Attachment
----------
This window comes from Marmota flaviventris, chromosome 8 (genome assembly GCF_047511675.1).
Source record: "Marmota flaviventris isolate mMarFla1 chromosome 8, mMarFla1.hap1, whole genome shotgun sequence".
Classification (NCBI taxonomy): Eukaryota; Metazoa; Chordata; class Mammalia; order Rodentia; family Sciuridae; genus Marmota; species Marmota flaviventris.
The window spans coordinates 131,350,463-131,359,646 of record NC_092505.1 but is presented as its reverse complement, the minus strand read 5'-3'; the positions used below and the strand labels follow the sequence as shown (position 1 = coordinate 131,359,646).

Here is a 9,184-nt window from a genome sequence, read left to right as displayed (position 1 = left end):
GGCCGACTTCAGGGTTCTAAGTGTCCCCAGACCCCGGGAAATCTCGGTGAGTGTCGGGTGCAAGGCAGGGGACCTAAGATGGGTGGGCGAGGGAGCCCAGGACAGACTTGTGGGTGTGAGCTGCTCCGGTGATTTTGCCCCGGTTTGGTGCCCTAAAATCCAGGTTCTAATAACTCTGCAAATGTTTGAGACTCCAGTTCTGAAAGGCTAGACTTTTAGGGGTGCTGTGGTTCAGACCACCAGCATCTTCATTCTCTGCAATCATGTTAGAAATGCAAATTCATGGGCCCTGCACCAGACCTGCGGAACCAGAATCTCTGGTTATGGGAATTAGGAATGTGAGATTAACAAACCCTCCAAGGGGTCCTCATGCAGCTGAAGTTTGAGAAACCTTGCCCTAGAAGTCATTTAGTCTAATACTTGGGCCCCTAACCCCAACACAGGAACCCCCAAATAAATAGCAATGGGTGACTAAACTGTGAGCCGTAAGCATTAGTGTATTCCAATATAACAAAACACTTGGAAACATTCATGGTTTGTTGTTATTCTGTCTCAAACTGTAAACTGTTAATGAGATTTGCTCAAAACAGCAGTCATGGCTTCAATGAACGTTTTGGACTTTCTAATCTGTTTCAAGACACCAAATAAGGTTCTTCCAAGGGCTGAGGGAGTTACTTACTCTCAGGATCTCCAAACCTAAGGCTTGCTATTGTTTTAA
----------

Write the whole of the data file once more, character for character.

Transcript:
This window comes from Marmota flaviventris, chromosome 8 (genome assembly GCF_047511675.1).
Source record: "Marmota flaviventris isolate mMarFla1 chromosome 8, mMarFla1.hap1, whole genome shotgun sequence".
Classification (NCBI taxonomy): Eukaryota; Metazoa; Chordata; class Mammalia; order Rodentia; family Sciuridae; genus Marmota; species Marmota flaviventris.
The window spans coordinates 131,350,463-131,359,646 of record NC_092505.1 but is presented as its reverse complement, the minus strand read 5'-3'; the positions used below and the strand labels follow the sequence as shown (position 1 = coordinate 131,359,646).

Here is a 9,184-nt window from a genome sequence, read left to right as displayed (position 1 = left end):
GGCCGACTTCAGGGTTCTAAGTGTCCCCAGACCCCGGGAAATCTCGGTGAGTGTCGGGTGCAAGGCAGGGGACCTAAGATGGGTGGGCGAGGGAGCCCAGGACAGACTTGTGGGTGTGAGCTGCTCCGGTGATTTTGCCCCGGTTTGGTGCCCTAAAATCCAGGTTCTAATAACTCTGCAAATGTTTGAGACTCCAGTTCTGAAAGGCTAGACTTTTAGGGGTGCTGTGGTTCAGACCACCAGCATCTTCATTCTCTGCAATCATGTTAGAAATGCAAATTCATGGGCCCTGCACCAGACCTGCGGAACCAGAATCTCTGGTTATGGGAATTAGGAATGTGAGATTAACAAACCCTCCAAGGGGTCCTCATGCAGCTGAAGTTTGAGAAACCTTGCCCTAGAAGTCATTTAGTCTAATACTTGGGCCCCTAACCCCAACACAGGAACCCCCAAATAAATAGCAATGGGTGACTAAACTGTGAGCCGTAAGCATTAGTGTATTCCAATATAACAAAACACTTGGAAACATTCATGGTTTGTTGTTATTCTGTCTCAAACTGTAAACTGTTAATGAGATTTGCTCAAAACAGCAGTCATGGCTTCAATGAACGTTTTGGACTTTCTAATCTGTTTCAAGACACCAAATAAGGTTCTTCCAAGGGCTGAGGGAGTTACTTACTCTCAGGATCTCCAAACCTAAGGCTTGCTATTGTTTTAA